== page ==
“In the early 1980s, David Seeto and I visited the Lindenberg car collection in Pittsworth.
Joyce Lindenberg told us that her husband was a photographer and showed us one of his cameras. She sent us to the back of an old shed . . . a former darkroom with an earthen floor covered with glass plates. As there was no electricity, we collected the plates by candlelight.
We took about 500 glass plates back to Brisbane. There was an urgent need to proof and to protect the glass plates. The process revealed the extent and quality of the collection.
It felt important, then and now, that the work of a fellow photographer should be preserved and brought to public attention. With a busy studio, I had little chance to do anything with them, but promised myself that once retired I would look at them.
Since Joyce Lindenberg had given us the plates, we believed wrongly for years that her husband was the man behind the camera. In fact, the photographer was Herbert John Pardey who rented space from the Lindenbergs.
Born in Hackney, England, in 1875, Pardey arrived in Victoria in 1895. He worked as a jackaroo before establishing a photographic business in Dungog, New South Wales. In 1900, he married Susan Crowell in Maitland and had two daughters. Alma passed away before her second birthday. Eileen was born in 1902.
Pardey’s poor health had already been the reason for his emigration and in 1907 he decided to move to Queensland for a climate more suited to his health. He chose Pittsworth and established his photography business there until 1917. The nature of country town photographer’s business was very broad. He was the recorder of the social and news events, weddings and portraits of the area. Pardey also did commercial work, including a contract to record the progress of the Millmerran-Pittsworth rail line.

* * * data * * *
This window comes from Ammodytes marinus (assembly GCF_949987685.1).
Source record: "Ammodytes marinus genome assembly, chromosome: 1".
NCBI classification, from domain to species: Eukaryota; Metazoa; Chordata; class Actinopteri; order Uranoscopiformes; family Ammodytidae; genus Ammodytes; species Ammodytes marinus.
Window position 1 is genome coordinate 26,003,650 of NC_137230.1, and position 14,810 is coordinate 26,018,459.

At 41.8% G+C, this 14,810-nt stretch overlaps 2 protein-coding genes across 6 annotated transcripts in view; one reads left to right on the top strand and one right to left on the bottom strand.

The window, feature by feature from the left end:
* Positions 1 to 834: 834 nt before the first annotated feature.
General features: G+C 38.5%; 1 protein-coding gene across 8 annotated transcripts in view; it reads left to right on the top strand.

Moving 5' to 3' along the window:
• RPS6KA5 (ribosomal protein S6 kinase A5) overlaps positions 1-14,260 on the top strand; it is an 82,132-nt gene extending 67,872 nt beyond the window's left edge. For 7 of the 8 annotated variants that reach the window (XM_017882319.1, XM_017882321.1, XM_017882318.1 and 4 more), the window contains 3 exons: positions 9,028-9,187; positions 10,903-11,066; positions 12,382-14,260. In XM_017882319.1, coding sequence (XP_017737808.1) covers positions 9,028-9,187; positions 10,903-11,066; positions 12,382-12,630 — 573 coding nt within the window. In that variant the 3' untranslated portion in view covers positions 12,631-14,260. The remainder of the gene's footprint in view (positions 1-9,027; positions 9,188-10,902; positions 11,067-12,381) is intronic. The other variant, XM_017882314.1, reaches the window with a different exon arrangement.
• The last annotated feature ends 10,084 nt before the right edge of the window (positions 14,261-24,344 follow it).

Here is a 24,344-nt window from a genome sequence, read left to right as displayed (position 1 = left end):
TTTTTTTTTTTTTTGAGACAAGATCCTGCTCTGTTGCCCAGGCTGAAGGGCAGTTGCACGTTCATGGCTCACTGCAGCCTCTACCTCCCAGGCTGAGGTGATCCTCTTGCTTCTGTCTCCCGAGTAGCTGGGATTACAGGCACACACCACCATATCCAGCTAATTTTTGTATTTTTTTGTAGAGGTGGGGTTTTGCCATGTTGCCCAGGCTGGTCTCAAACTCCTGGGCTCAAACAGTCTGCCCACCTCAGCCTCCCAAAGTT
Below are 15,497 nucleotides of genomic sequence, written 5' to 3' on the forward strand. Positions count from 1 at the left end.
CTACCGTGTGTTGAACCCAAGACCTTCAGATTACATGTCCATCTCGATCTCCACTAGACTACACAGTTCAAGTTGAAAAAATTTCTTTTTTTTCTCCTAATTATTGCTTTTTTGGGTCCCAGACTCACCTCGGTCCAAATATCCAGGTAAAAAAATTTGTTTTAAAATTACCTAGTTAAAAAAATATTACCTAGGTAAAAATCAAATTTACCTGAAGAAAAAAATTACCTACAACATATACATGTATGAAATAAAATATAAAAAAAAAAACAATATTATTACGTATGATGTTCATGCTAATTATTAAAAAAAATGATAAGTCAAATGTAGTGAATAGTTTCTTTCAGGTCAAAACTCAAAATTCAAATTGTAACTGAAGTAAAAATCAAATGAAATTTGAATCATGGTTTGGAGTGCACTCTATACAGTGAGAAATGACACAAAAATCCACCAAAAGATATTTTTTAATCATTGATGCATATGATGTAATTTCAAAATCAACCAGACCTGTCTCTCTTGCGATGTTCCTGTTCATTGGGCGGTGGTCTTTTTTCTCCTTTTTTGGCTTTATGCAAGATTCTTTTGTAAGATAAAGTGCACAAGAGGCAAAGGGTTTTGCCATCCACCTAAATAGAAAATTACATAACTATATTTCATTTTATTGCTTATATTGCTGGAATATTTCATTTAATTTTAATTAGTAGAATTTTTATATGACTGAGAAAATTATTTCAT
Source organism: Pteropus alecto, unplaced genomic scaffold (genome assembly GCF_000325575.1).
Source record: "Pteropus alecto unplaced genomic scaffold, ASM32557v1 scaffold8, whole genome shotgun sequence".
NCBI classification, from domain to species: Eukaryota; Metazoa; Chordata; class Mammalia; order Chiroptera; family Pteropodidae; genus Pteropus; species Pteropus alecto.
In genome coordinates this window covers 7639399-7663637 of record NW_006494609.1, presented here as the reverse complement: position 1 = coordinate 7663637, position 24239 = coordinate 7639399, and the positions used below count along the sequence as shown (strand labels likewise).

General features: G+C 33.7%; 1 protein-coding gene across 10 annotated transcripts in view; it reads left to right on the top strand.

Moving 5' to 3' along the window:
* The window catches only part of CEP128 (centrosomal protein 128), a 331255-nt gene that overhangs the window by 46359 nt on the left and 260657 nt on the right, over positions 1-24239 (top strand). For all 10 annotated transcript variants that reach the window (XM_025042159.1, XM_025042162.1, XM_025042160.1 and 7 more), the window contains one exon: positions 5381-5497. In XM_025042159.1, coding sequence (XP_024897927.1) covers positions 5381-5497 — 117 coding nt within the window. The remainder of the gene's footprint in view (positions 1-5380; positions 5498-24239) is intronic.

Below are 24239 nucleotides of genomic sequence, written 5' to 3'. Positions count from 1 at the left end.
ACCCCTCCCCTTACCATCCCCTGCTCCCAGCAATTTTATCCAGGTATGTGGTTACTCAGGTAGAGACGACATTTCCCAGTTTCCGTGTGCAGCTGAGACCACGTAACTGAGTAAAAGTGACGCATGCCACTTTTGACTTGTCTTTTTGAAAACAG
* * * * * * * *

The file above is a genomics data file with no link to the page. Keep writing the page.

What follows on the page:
Pardey shows a marked sense of originality when compared with other country photographers of the period. His strong visual language distinguished him from the stereotyped formality of the period and makes his images interesting and enjoyable.
This book contains personal choice of images with which I connect. The synchronicity goes further as one of the images is from a house and farm called Sunnyside in Southbrook and shows my wife, Katherine’s Grandmother and Great-Aunt, their parents, and the property.
Susan and Herbert Pardey had two sons in Pittsworth, George and Leonard.The family moved to Sydney in 1918. Herbert worked there for only 18 months with Harringtons Limited, a branch of Kodak. As his son, George said: “He was always wanted to be his own boss.” Herbert bought a studio in Cowra in 1920 and ran it until his death at the age of 57 in 1932. Eileen, George, and Leonard continued the business until the late 1980’s.
The Pittsworth collection has, after further research, expanded to 1050 glass plates, and has been digitised and shared.”